December 18, 1996
TO: Regional Directors
FROM: Joe Swerdzewski, General Counsel
SUBJECT: Guidance on Proper Descriptions of Bargaining Units and
Identification of Parties to the Collective Bargaining
Relationships in Certifications
This memorandum provides guidance to the Regional Directors on
identifying and correcting inaccurate descriptions of bargaining
units and parties to a collective bargaining relationship in
certifications. The memorandum is divided into three parts.
Part I explains why it is important that certifications
accurately describe unit inclusions and exclusions and reflect
the proper and current names of the parties to the exclusive
bargaining relationship. Part II describes situations which may
cause a certification to become improper. Part III suggests ways
that the Regional Offices can assist agencies and unions in
filing appropriate representation petitions to resolve questions
related to proper certifications.
PART I. Significance of Certifications of Representative
The certification of representative is the formal document issued
by a Regional Director that certifies that a labor organization
has been selected as the exclusive representative by a majority
of the employees in an appropriate unit who cast valid ballots in
a secret ballot election. Once a labor organization is
certified, the Federal Service Labor Management Relations Statute
(Statute) requires an agency to recognize a labor organization
for the purposes of collective bargaining about matters affecting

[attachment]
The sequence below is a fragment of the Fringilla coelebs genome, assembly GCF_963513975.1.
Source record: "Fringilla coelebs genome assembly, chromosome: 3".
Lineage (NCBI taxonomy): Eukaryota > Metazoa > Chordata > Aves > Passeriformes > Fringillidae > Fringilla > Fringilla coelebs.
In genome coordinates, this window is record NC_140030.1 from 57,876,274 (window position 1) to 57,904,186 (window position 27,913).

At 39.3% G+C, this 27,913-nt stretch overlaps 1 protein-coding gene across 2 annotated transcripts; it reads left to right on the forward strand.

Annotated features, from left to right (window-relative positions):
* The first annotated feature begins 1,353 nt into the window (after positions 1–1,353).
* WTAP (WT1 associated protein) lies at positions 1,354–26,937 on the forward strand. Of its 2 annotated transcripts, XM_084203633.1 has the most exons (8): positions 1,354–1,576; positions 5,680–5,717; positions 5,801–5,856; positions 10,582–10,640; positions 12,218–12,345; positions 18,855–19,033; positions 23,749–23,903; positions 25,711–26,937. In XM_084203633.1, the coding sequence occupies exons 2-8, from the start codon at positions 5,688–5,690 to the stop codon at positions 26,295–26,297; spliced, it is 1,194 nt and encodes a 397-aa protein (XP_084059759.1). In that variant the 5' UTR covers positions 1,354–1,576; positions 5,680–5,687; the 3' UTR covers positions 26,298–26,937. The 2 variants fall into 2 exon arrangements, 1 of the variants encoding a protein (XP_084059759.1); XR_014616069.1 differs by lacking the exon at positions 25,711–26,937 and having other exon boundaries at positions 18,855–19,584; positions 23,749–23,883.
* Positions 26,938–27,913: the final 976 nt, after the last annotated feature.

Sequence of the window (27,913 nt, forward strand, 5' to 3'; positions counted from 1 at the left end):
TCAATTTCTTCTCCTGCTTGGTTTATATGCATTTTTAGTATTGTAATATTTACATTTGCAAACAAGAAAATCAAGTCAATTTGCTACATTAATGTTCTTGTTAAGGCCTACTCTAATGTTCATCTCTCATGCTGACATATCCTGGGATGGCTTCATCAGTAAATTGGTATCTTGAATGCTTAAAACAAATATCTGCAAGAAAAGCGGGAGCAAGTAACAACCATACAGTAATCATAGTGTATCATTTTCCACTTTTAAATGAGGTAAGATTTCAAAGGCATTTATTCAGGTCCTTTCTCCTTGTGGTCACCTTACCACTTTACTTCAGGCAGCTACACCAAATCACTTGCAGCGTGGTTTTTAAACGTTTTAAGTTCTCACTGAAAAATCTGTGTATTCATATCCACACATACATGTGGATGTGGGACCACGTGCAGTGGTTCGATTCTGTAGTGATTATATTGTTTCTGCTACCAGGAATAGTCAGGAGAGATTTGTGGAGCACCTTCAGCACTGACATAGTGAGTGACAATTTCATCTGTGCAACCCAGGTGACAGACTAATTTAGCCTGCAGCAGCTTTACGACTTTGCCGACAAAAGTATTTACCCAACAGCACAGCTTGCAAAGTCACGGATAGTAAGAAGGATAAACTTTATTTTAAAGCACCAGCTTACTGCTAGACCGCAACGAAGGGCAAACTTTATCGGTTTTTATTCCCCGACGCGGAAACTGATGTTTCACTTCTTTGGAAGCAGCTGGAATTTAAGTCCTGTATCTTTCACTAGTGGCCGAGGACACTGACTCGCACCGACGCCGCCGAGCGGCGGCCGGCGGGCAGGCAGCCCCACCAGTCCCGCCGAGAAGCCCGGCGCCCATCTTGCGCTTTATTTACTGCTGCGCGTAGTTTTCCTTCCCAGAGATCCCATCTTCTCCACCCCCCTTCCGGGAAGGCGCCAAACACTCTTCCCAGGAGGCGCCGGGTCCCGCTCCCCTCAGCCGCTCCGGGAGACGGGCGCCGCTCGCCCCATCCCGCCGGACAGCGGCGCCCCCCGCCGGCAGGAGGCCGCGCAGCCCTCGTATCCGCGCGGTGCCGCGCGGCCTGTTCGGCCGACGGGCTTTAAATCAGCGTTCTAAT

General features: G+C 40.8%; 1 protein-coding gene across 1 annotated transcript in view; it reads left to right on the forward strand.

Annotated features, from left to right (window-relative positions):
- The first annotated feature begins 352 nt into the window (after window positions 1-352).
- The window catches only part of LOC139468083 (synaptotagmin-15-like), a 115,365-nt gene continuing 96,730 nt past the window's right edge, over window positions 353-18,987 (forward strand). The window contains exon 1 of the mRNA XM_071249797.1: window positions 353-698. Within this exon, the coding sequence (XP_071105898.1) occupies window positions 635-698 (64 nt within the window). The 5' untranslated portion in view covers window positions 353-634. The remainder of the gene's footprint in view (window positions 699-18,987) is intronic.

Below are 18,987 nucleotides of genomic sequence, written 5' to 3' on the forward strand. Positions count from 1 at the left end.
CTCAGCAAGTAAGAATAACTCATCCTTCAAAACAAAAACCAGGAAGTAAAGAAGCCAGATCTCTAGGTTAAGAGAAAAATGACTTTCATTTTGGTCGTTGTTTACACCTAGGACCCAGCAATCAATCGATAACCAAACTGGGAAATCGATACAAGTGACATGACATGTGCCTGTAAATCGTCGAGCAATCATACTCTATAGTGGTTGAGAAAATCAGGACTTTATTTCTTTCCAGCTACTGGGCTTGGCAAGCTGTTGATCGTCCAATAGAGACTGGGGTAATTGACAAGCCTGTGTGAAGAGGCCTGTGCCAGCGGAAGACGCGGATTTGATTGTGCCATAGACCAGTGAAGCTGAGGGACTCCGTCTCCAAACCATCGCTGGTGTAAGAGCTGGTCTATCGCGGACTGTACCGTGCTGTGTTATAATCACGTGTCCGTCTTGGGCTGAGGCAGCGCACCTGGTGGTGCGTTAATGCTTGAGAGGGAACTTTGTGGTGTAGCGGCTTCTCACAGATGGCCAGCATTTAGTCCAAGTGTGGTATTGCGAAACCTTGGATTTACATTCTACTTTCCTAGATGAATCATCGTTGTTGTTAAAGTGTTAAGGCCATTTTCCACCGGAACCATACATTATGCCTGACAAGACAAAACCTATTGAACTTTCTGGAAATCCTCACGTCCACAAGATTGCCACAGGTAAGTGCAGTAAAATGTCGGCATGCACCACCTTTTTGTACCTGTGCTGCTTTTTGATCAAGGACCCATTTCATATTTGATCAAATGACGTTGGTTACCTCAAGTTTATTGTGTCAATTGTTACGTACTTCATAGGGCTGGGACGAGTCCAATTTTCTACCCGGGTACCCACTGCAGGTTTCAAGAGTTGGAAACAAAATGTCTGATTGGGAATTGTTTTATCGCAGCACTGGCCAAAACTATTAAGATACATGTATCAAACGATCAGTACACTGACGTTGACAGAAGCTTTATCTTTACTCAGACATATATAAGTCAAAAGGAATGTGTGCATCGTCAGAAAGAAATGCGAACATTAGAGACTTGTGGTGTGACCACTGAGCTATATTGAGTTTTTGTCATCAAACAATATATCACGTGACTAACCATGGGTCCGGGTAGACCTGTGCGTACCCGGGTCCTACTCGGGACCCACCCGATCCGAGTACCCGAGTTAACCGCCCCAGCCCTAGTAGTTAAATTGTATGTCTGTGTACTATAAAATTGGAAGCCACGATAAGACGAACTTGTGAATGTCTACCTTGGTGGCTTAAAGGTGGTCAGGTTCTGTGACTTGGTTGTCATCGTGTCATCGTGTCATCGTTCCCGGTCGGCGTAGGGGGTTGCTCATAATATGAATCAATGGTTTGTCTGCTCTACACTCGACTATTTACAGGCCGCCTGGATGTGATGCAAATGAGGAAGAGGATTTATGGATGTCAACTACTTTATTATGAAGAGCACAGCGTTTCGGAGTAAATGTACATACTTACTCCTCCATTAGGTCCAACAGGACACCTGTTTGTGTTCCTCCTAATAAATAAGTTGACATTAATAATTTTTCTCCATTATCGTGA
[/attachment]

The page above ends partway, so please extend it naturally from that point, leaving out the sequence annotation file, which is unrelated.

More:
the bargaining unit employees' conditions of employment. The
certified union also is required to represent all employees in
the bargaining unit without discrimination and without regard to
membership in the union.
The bargaining unit sets the stage for the entire collective
bargaining process. Maintaining accurate and current
certifications is the only way in which the parties to an
exclusive bargaining relationship can ensure that the bargaining
unit continues to be appropriate and accurately reflects the
parties to the bargaining relationship. The Statute includes
provisions to clarify or amend any certification relating to the
representation of employees in a bargaining unit. Implementing
regulations are set forth in Part 2422 of the Authority's
Certifications that do not accurately reflect the bargaining unit
or the parties to the collective bargaining relationship have the
potential of creating a myriad of problems that could result in
unfair labor practice charges. For example, an agency may refuse
to check-off dues and negotiate with a union based on a dispute
over which employees the union represents. Often, these types of
disputes may be avoided if the parties file a representation
petition to resolve issues concerning their unit descriptions and
the identity of the agency and the union.
PART II. Certifications That Do Not Properly Reflect the
Recognized Unit or the Parties to the Collective
A certification that does not properly reflect the unit
description and the parties to the collective bargaining
relationship impairs the parties' ability to carry on the